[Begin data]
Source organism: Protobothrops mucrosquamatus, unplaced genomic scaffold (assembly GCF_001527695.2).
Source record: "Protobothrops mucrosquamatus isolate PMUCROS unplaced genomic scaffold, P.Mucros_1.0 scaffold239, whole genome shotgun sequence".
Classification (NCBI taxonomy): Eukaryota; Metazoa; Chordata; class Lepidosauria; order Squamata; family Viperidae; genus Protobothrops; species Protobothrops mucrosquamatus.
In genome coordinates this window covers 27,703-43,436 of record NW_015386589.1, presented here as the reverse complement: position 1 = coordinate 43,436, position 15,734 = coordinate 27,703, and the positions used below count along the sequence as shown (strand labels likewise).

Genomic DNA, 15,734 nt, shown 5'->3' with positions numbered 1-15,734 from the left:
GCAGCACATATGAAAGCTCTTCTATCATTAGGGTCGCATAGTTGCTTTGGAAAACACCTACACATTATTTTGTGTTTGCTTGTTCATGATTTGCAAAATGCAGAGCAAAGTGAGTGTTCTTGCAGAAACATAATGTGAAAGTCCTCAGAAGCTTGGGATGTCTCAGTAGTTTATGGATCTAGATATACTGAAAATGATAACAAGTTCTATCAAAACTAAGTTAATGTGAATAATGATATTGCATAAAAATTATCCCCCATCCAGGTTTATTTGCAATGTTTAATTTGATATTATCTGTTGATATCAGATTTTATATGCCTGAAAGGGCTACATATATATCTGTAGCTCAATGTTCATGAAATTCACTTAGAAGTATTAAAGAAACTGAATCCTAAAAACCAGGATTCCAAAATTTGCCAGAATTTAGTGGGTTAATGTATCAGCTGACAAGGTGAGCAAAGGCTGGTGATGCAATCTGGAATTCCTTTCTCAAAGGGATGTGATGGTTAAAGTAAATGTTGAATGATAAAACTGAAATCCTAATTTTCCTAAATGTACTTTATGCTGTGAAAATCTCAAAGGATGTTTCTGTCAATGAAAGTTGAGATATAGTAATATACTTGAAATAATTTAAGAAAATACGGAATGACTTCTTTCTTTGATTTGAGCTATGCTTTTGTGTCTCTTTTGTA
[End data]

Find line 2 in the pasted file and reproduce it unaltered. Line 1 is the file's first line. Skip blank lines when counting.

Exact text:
Source record: "Protobothrops mucrosquamatus isolate PMUCROS unplaced genomic scaffold, P.Mucros_1.0 scaffold239, whole genome shotgun sequence".